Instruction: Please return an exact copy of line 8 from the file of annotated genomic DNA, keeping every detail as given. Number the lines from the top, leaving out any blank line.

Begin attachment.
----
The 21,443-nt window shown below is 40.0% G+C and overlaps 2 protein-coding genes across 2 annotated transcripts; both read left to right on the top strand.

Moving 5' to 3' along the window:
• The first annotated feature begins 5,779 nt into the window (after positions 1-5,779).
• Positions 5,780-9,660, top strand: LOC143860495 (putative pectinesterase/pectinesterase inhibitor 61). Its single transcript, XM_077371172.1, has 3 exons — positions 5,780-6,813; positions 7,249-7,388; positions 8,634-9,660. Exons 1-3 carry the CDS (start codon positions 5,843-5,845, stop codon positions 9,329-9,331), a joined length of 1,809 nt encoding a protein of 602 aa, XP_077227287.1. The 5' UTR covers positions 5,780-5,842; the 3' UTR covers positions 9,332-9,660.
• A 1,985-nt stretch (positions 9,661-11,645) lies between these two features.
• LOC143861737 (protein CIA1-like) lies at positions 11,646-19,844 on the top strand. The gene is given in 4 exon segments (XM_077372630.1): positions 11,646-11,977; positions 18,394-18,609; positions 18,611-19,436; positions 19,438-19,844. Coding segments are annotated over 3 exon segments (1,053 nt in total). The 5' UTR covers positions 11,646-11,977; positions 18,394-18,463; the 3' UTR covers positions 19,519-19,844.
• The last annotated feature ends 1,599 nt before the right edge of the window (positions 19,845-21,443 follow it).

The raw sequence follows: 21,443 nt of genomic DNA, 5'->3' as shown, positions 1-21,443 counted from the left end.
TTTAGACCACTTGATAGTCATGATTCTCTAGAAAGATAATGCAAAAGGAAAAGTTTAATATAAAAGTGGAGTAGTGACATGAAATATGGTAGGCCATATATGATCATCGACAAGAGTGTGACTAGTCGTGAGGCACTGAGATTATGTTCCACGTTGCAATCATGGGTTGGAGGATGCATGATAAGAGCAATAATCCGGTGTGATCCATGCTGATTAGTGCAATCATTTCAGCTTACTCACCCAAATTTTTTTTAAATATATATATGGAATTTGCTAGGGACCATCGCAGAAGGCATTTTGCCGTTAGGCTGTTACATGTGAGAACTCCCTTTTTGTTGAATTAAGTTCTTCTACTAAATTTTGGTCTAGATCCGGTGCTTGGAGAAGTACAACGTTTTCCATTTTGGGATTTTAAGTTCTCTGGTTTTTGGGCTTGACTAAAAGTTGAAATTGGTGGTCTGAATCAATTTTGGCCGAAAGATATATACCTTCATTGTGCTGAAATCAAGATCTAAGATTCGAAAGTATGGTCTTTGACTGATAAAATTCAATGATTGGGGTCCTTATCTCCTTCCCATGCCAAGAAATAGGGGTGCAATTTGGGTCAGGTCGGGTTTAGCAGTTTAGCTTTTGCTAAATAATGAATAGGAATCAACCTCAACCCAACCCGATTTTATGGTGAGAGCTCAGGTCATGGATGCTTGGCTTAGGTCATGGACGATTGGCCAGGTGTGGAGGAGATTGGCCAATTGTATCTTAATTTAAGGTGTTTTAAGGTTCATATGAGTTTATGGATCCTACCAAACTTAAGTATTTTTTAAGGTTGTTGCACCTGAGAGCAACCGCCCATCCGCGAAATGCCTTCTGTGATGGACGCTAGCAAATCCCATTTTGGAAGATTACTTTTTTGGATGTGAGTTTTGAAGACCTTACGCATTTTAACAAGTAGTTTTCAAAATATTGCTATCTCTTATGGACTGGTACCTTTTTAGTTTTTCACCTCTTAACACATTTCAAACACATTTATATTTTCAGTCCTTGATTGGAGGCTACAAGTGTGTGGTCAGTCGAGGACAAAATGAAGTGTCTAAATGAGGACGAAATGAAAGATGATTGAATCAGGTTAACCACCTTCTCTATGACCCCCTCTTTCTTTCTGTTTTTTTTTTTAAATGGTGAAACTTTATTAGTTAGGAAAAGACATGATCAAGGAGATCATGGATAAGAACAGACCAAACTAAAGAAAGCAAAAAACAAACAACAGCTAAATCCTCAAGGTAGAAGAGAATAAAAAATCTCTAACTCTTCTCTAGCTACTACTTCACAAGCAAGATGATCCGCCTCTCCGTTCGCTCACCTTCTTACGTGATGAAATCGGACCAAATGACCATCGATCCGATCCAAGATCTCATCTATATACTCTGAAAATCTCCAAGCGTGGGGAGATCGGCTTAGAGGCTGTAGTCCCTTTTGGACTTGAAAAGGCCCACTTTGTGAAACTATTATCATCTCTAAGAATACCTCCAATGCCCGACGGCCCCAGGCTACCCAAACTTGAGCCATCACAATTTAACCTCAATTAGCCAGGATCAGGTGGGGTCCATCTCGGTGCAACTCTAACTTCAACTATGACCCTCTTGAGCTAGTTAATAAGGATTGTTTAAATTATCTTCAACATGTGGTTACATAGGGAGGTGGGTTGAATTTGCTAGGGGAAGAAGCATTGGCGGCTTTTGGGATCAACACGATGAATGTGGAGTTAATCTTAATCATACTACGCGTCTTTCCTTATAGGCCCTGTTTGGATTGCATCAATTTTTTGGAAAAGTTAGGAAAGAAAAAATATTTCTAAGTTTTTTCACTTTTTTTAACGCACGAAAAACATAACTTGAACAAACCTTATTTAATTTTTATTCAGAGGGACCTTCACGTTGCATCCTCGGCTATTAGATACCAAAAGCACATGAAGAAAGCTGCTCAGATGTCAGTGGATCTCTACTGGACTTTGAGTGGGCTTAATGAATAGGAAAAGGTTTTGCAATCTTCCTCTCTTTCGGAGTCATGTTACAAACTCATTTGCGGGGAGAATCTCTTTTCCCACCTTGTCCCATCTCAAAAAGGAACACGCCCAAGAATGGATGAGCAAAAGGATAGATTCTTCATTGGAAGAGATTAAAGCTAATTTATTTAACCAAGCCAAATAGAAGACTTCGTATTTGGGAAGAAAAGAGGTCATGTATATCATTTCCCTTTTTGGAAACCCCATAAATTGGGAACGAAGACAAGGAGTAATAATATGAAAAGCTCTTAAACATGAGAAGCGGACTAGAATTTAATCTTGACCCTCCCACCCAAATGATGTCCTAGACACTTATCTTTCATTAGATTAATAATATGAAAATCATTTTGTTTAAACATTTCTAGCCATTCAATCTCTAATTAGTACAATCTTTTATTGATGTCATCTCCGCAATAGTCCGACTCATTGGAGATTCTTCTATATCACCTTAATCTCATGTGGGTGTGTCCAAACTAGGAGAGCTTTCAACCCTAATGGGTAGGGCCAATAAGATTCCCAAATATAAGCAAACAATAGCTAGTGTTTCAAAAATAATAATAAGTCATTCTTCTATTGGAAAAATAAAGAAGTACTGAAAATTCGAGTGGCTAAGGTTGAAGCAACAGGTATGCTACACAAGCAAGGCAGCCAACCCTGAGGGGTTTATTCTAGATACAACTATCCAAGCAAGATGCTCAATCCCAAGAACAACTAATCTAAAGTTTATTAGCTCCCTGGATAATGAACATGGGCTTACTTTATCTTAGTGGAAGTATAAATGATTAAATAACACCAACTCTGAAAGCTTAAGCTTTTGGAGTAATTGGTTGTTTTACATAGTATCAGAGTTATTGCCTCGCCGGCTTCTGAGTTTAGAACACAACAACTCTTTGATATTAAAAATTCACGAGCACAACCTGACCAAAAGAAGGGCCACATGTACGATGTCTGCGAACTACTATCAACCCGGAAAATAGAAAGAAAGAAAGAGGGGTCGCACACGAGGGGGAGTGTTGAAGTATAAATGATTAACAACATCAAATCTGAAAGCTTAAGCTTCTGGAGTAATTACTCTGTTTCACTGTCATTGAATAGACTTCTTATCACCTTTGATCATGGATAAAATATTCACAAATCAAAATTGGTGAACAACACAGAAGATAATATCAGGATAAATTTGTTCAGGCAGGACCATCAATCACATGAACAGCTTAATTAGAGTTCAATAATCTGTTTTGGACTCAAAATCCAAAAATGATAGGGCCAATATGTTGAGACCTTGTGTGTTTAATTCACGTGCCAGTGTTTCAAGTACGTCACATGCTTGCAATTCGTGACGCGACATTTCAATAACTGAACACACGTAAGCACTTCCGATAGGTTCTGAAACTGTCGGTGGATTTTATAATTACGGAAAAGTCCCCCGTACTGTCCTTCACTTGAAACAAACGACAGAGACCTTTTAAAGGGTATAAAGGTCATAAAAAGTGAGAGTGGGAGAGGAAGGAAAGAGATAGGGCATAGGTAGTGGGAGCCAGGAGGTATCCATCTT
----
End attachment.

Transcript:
The raw sequence follows: 21,443 nt of genomic DNA, 5'->3' as shown, positions 1-21,443 counted from the left end.